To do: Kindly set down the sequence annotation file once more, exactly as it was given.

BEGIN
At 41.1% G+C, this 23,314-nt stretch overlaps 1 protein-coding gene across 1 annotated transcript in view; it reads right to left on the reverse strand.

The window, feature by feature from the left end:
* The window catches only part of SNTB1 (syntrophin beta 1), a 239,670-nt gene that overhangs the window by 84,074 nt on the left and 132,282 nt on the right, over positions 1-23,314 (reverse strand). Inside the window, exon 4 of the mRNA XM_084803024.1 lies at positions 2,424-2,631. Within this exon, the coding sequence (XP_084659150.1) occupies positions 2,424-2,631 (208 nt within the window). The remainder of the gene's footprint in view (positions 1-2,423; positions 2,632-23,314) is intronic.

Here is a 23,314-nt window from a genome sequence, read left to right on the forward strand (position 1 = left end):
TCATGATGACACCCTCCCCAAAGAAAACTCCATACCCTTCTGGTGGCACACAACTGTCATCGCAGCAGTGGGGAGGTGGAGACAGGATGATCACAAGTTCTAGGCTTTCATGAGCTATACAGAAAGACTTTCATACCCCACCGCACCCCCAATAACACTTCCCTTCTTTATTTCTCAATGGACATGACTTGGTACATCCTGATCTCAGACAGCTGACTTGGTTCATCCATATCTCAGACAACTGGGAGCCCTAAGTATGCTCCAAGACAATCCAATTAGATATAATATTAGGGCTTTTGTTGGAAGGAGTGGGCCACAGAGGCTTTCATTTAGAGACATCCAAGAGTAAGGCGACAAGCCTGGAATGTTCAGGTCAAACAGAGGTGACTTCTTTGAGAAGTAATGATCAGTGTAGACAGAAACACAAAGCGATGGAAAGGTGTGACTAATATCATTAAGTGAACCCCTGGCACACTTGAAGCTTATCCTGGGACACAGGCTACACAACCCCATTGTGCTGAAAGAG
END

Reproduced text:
At 41.1% G+C, this 23,314-nt stretch overlaps 1 protein-coding gene across 1 annotated transcript in view; it reads right to left on the reverse strand.

The window, feature by feature from the left end:
* The window catches only part of SNTB1 (syntrophin beta 1), a 239,670-nt gene that overhangs the window by 84,074 nt on the left and 132,282 nt on the right, over positions 1-23,314 (reverse strand). Inside the window, exon 4 of the mRNA XM_084803024.1 lies at positions 2,424-2,631. Within this exon, the coding sequence (XP_084659150.1) occupies positions 2,424-2,631 (208 nt within the window). The remainder of the gene's footprint in view (positions 1-2,423; positions 2,632-23,314) is intronic.

Here is a 23,314-nt window from a genome sequence, read left to right on the forward strand (position 1 = left end):
TCATGATGACACCCTCCCCAAAGAAAACTCCATACCCTTCTGGTGGCACACAACTGTCATCGCAGCAGTGGGGAGGTGGAGACAGGATGATCACAAGTTCTAGGCTTTCATGAGCTATACAGAAAGACTTTCATACCCCACCGCACCCCCAATAACACTTCCCTTCTTTATTTCTCAATGGACATGACTTGGTACATCCTGATCTCAGACAGCTGACTTGGTTCATCCATATCTCAGACAACTGGGAGCCCTAAGTATGCTCCAAGACAATCCAATTAGATATAATATTAGGGCTTTTGTTGGAAGGAGTGGGCCACAGAGGCTTTCATTTAGAGACATCCAAGAGTAAGGCGACAAGCCTGGAATGTTCAGGTCAAACAGAGGTGACTTCTTTGAGAAGTAATGATCAGTGTAGACAGAAACACAAAGCGATGGAAAGGTGTGACTAATATCATTAAGTGAACCCCTGGCACACTTGAAGCTTATCCTGGGACACAGGCTACACAACCCCATTGTGCTGAAAGAG